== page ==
Marco Polo Mansion Cafe

Rhodes is full of excellent restaurants, which I have to be honest, I was a little surprised about. I’d done my research, had a long list of places to try and most nights was not only left satisfied but genuinely impressed by the secret culinary successes of Rhodes. Our final night was spent at Marco Polo Cafe, and what a way to finish the holiday off.

To reach Marco Polo Mansion, first you must navigate a maze of medieval cobbled lanes through Rhodes Old Town to find an inconspicuous wooden door that could easily be the entrance to somebody’s house. Walk through a couple of sparse rooms and you’ll reach steps that climb up to the outdoor courtyard, where uneven walls painted powder blue and mustard yellow surround marble topped tables and white director chairs overlooked by lime trees. In short, Marco Polo is beautiful – everything you could want from a holiday dining experience. And we haven’t even got to the food yet.

As with all the best places, the menu reads so well it makes it tantalisingly difficult to choose what to order. Feta wrapped in filo, drizzled in plenty of honey and sesame seeds (€6.50) sounded too good to resist and turned out to be one of my favourite dishes of the trip; the creaminess of the warm feta teamed with the crispiness of the pastry working well with the sweetness from the honey. Pureed fava beans with caramelised onions and balsamic (€6.50) completed a great start to the meal with some warm bread.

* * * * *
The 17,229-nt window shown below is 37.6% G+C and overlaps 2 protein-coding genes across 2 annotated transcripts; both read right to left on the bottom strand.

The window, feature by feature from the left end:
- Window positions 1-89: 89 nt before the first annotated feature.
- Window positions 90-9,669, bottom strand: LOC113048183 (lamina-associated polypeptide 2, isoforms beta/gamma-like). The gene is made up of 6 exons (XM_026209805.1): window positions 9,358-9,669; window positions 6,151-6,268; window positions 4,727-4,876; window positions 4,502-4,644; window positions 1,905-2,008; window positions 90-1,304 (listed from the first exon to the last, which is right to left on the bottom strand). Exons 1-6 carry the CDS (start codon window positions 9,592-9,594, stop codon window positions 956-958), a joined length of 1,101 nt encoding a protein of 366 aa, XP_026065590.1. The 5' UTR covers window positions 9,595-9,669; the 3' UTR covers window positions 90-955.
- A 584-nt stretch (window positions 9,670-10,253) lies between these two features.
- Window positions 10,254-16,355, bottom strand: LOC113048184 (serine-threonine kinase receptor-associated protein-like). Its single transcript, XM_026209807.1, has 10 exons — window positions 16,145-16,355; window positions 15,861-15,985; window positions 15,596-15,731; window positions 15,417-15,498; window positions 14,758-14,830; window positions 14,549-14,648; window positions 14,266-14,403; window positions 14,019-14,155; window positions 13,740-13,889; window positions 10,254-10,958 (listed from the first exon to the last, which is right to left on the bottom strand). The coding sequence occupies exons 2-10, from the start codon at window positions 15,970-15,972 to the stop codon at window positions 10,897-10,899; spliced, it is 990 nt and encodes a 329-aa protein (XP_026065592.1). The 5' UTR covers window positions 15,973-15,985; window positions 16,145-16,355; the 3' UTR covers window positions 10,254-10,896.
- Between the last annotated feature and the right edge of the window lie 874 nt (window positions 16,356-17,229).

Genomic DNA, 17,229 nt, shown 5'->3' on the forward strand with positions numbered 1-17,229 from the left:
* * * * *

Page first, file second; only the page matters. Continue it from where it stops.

Mains were the hardest to choose from, but the special of crispy Iberia pork with apple marmalade and potato puree (€18) was a brilliant choice, again the combination of crispy and creamy textures between the pork and potato proving a winner. Lamb souvlaki (€14.90) served as a solid Greek choice: tender skewered lamb marinated in mustard and crusted with pistachios, served pink with couscous and potato wedges. The lamb was – quite rightly – the star of this dish, with the couscous complimenting well without being too showy as to steal the shine from the quality of the souvlaki. I found the potato wedges perhaps misjudged, not crispy enough for my tastes but again, a good simple vehicle for the lamb. We shared both dishes and washed it all down with the crisp Greek house white wine (€14 per litre) under the stars.

Whilst full from the first two courses, I was happy to push myself over the edge to uncomfortably full for the dessert menu presented to us. The chocolate semifreddo called to me like lovers do, but the curve ball of a fig, pear and walnut crumble on the specials board made choosing near on impossible. My dinner companion opted for the ice cream with caramel and almonds, and I reluctantly made a choice, settling on the semifreddo. And THEN something happened that topped off this incredible dining experience to make it the pinnacle of our holiday: the waiter delivered our desserts to the table along with the crumble I had been debating over ‘on the house’. I know! I couldn’t have been more made up, and let me tell you: the crumble was the best of them all. So much so I am going to try to make it myself. Pity I don’t have the warm Aegean nights and the lime tree lined courtyard to serve it in, eh? Please, if you ever find yourself in Rhodes, go for a meal at Marco Polo. You will not regret it.

42 Ag. Fanouriou St, Old Town, 85100, Rhodes, Greece
+30 22410 25562

Starters: €5.50 – €13
Mains: €14.80 – €21
Desserts: €5.90

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